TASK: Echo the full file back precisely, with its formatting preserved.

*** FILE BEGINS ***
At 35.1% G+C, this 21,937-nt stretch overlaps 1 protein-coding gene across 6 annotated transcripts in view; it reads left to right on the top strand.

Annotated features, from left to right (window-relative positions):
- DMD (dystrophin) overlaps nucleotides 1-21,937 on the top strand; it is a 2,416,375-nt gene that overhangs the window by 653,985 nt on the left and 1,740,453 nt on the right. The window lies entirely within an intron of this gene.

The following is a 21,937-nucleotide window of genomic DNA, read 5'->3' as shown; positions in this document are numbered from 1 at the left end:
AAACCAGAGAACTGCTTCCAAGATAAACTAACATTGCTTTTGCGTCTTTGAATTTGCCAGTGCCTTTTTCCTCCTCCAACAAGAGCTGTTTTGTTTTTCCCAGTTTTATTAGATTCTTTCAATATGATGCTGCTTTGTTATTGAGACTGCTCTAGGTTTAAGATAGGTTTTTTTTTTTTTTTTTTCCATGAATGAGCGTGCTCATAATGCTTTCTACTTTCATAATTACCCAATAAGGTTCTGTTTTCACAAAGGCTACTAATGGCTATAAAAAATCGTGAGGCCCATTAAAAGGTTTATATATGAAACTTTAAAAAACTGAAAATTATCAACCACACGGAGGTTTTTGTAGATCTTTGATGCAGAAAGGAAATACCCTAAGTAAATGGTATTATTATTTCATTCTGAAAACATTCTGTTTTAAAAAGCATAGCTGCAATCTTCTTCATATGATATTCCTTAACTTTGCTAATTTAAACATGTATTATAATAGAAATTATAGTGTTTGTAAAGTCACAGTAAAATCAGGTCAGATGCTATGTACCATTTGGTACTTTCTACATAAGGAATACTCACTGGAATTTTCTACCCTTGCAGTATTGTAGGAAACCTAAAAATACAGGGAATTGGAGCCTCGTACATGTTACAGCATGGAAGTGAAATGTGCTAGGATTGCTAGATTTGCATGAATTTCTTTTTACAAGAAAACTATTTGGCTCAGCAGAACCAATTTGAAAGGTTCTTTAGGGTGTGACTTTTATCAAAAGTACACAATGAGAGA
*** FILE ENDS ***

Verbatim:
At 35.1% G+C, this 21,937-nt stretch overlaps 1 protein-coding gene across 6 annotated transcripts in view; it reads left to right on the top strand.

Annotated features, from left to right (window-relative positions):
- DMD (dystrophin) overlaps nucleotides 1-21,937 on the top strand; it is a 2,416,375-nt gene that overhangs the window by 653,985 nt on the left and 1,740,453 nt on the right. The window lies entirely within an intron of this gene.

The following is a 21,937-nucleotide window of genomic DNA, read 5'->3' as shown; positions in this document are numbered from 1 at the left end:
AAACCAGAGAACTGCTTCCAAGATAAACTAACATTGCTTTTGCGTCTTTGAATTTGCCAGTGCCTTTTTCCTCCTCCAACAAGAGCTGTTTTGTTTTTCCCAGTTTTATTAGATTCTTTCAATATGATGCTGCTTTGTTATTGAGACTGCTCTAGGTTTAAGATAGGTTTTTTTTTTTTTTTTTTCCATGAATGAGCGTGCTCATAATGCTTTCTACTTTCATAATTACCCAATAAGGTTCTGTTTTCACAAAGGCTACTAATGGCTATAAAAAATCGTGAGGCCCATTAAAAGGTTTATATATGAAACTTTAAAAAACTGAAAATTATCAACCACACGGAGGTTTTTGTAGATCTTTGATGCAGAAAGGAAATACCCTAAGTAAATGGTATTATTATTTCATTCTGAAAACATTCTGTTTTAAAAAGCATAGCTGCAATCTTCTTCATATGATATTCCTTAACTTTGCTAATTTAAACATGTATTATAATAGAAATTATAGTGTTTGTAAAGTCACAGTAAAATCAGGTCAGATGCTATGTACCATTTGGTACTTTCTACATAAGGAATACTCACTGGAATTTTCTACCCTTGCAGTATTGTAGGAAACCTAAAAATACAGGGAATTGGAGCCTCGTACATGTTACAGCATGGAAGTGAAATGTGCTAGGATTGCTAGATTTGCATGAATTTCTTTTTACAAGAAAACTATTTGGCTCAGCAGAACCAATTTGAAAGGTTCTTTAGGGTGTGACTTTTATCAAAAGTACACAATGAGAGA